RIT astrophysicists leverage cancer center to damage single-photon CMOS detectors for future space missions

A recent trip to a cancer center in Boston helped astrophysicists at the Rochester Institute of Technology reach a key milestone in their mission to develop advanced CMOS image sensors for future NASA space missions. Researchers at RIT’s Center for Detectors irradiated single-photon detection and photon-count resolution CMOS detectors with protons at the Francis H. Burr Proton Therapy Center at Massachusetts General Hospital.

The researchers, led by Don Figer, principal investigator of the grant and director of the Future Photon Initiative at RIT and the Center for Detectors, are testing detectors that could one day identify individual photons from faint sources such as distant, habitable planets. . At RIT, they are able to simulate a space environment by using cryogenic chambers to create a vacuum and cool the device to the cryogenic temperatures it would experience in space. However, outer space is full of radiation that damages electronics, so researchers need to know how this radiation degrades detector performance.

“When you have a telescope in space with a detector, there’s a certain amount of radiation incident on it,” said a PhD in science and technology in astrophysics. student Lazar Buntic. “Although there are many types of radiation, most of it comes from the sun, which ejects a lot of protons and when they hit the detector they cause problems. The way we simulate this on Earth is that we enter a radiation test facility that has a way of creating that radiation and exposing our detector to it.

Buntic has called the MGH facility one of the best facilities in the world for controlling proton energy. While the facility is busy treating cancer patients throughout the week, the RIT team was able to use it over the weekend when the facility allows third parties to rent the proton beam line. The team loaded their sophisticated gear into a moving truck the Friday before Halloween, made the trip to Boston, and completed their tests in a dizzying 36 hours.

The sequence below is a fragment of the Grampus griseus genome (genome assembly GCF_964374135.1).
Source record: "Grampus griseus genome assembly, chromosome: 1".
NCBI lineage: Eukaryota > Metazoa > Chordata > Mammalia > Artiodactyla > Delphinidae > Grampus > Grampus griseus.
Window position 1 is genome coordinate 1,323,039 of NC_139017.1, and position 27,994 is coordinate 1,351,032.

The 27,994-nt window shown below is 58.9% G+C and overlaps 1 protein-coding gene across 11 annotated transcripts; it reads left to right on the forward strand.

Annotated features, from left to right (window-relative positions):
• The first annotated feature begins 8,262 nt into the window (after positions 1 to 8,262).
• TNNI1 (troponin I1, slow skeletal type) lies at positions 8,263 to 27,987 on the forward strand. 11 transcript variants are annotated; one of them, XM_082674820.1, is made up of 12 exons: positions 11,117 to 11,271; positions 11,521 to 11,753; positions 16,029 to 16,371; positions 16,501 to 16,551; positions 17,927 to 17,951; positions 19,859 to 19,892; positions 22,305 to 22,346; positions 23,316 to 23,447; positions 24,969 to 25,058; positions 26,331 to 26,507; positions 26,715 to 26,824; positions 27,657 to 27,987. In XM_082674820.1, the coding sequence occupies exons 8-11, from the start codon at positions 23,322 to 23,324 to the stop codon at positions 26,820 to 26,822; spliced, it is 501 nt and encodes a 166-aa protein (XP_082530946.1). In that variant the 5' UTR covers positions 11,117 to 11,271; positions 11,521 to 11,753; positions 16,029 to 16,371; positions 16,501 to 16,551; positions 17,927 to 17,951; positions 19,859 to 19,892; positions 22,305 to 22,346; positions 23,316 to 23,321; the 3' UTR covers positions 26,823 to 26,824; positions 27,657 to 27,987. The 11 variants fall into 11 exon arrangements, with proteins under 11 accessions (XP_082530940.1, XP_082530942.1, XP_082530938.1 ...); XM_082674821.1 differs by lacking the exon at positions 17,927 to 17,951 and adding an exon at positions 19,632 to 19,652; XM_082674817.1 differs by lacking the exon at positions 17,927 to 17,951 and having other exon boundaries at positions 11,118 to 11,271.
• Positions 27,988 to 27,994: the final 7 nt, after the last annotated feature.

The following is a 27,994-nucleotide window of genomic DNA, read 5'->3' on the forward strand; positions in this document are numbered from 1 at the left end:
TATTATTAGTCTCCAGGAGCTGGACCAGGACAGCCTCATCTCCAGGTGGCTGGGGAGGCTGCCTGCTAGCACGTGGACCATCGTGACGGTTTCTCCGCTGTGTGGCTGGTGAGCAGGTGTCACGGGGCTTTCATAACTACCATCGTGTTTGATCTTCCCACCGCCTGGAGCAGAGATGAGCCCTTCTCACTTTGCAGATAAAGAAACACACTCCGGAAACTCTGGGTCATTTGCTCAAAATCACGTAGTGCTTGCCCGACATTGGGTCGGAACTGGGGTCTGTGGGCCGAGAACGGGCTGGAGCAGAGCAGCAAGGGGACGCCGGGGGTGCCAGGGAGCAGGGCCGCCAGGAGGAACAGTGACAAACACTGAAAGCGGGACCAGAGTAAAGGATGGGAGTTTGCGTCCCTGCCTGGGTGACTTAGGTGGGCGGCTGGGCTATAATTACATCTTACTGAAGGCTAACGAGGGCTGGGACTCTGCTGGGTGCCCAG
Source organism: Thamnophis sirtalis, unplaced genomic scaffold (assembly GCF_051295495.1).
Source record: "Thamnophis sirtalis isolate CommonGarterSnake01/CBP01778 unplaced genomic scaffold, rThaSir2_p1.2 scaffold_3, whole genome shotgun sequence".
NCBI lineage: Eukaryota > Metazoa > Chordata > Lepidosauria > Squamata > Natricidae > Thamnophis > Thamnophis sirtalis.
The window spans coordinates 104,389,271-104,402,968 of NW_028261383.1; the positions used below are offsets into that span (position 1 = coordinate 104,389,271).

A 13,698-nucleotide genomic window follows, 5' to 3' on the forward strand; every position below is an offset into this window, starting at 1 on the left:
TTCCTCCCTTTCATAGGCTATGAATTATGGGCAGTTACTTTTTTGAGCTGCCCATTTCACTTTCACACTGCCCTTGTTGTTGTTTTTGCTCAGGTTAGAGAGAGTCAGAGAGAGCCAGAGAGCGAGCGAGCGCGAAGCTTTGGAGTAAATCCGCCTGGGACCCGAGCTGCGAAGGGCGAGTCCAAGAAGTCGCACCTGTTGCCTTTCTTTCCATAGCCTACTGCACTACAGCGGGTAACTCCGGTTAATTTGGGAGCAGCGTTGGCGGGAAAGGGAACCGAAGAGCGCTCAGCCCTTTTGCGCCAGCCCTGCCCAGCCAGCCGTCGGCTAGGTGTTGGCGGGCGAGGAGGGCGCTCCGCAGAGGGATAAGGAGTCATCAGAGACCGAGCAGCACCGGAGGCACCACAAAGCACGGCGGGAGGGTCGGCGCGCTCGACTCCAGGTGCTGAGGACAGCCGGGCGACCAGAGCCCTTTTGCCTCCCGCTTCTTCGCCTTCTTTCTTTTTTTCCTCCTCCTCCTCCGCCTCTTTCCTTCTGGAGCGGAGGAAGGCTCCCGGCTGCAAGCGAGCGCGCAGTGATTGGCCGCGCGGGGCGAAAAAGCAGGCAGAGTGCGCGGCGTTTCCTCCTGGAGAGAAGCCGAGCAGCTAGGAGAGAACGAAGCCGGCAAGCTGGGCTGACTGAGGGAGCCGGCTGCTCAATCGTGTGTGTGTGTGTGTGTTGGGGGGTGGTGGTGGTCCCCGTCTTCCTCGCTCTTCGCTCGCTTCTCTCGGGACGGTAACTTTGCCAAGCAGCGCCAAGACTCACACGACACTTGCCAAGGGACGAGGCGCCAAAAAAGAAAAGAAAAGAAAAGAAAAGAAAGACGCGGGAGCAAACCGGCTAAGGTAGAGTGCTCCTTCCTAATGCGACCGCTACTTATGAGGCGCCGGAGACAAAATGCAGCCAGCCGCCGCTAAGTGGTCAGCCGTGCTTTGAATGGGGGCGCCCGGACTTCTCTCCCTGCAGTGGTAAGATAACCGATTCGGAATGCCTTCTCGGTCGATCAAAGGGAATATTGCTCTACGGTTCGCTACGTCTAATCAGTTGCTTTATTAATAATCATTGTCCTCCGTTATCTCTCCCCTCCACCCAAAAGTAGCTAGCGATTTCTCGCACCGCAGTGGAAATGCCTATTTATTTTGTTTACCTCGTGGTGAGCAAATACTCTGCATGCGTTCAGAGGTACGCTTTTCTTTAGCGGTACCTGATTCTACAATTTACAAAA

More than a year before irradiating the detectors, RIT researchers were able to simulate the dose of solar protons the detector would receive for an 11-year mission to the same location as the James Webb Space Telescope. The researchers chose to bombard the device with ten times the simulated dose, stopping at various large doses, to understand how the detector’s performance would scale and degrade beyond the expected mission lifetime.

“When you’re spending billions of dollars on these future space missions, you need to make sure the technology is up and running,” said Justin Gallagher, lab engineer for the Center for Detectors. “One of these tests is to measure and see the degradation. We need to quantify the decrease in performance of our device in a ‘simulated in space’ environment.

Gallagher and Buntic, who carried out the tests at MGH, said they were encouraged by the early results and the detector appears to exceed expectations.

For more information about the Center for Detectors, visit the Center for Detectors website.

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